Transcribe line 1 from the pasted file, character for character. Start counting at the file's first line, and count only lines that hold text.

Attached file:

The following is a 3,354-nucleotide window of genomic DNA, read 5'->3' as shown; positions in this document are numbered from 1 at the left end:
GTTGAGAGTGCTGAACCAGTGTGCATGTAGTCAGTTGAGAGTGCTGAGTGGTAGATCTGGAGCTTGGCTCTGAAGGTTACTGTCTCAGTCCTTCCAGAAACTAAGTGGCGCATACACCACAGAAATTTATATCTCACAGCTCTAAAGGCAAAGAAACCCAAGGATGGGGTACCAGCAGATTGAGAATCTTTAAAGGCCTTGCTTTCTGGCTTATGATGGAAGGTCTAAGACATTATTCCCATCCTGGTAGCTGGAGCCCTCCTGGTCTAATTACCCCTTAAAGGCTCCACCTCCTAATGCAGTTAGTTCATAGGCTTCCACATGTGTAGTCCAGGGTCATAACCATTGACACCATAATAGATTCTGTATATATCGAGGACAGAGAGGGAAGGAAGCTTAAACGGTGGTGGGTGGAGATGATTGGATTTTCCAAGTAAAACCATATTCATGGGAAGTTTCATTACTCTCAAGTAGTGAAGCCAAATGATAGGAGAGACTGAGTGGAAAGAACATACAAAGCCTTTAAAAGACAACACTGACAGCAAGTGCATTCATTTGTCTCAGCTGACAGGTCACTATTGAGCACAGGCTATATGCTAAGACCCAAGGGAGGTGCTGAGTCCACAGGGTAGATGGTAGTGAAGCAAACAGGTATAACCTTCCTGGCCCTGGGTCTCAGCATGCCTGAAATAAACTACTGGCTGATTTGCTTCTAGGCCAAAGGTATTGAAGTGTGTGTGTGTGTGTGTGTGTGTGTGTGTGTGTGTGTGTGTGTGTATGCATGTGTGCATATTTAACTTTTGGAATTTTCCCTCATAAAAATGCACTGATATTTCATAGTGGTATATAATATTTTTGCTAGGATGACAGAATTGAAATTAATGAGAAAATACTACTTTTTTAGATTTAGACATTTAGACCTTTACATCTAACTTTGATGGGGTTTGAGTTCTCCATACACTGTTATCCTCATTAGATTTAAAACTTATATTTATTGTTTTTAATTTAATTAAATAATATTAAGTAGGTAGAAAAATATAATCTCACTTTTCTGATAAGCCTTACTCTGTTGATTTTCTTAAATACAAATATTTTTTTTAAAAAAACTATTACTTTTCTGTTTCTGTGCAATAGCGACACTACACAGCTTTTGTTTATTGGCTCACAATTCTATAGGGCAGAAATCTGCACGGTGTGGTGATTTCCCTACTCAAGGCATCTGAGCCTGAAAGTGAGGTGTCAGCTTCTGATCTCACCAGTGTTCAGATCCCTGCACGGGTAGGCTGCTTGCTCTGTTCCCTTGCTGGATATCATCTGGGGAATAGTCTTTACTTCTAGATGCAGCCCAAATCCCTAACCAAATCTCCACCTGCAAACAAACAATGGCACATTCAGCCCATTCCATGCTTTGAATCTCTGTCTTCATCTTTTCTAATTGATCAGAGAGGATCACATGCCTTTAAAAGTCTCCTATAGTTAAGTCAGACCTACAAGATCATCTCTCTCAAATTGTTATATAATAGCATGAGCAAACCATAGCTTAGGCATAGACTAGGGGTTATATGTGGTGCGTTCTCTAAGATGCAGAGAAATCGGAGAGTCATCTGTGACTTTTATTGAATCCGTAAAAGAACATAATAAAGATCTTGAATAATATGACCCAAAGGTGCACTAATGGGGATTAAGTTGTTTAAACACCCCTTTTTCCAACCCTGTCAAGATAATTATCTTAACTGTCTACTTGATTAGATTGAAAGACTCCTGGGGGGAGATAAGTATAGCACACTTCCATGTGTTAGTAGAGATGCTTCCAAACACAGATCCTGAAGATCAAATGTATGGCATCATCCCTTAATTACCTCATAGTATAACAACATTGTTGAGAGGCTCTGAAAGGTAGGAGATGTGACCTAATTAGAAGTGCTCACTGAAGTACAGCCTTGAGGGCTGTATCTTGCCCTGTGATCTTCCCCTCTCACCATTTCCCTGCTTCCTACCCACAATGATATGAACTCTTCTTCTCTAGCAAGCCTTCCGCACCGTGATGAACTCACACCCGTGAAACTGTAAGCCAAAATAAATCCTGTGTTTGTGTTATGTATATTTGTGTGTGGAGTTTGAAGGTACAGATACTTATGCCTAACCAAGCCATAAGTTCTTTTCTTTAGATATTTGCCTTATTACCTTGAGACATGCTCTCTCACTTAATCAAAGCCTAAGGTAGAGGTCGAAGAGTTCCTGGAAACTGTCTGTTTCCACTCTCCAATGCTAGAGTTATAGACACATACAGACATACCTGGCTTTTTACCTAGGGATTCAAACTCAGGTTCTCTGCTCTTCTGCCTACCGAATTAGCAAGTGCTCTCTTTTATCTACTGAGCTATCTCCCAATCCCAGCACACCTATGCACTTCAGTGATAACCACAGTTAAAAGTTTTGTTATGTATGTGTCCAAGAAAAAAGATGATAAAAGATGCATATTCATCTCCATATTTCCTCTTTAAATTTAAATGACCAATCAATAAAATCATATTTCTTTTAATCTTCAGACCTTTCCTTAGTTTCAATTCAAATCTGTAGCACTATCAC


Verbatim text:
The following is a 3,354-nucleotide window of genomic DNA, read 5'->3' as shown; positions in this document are numbered from 1 at the left end: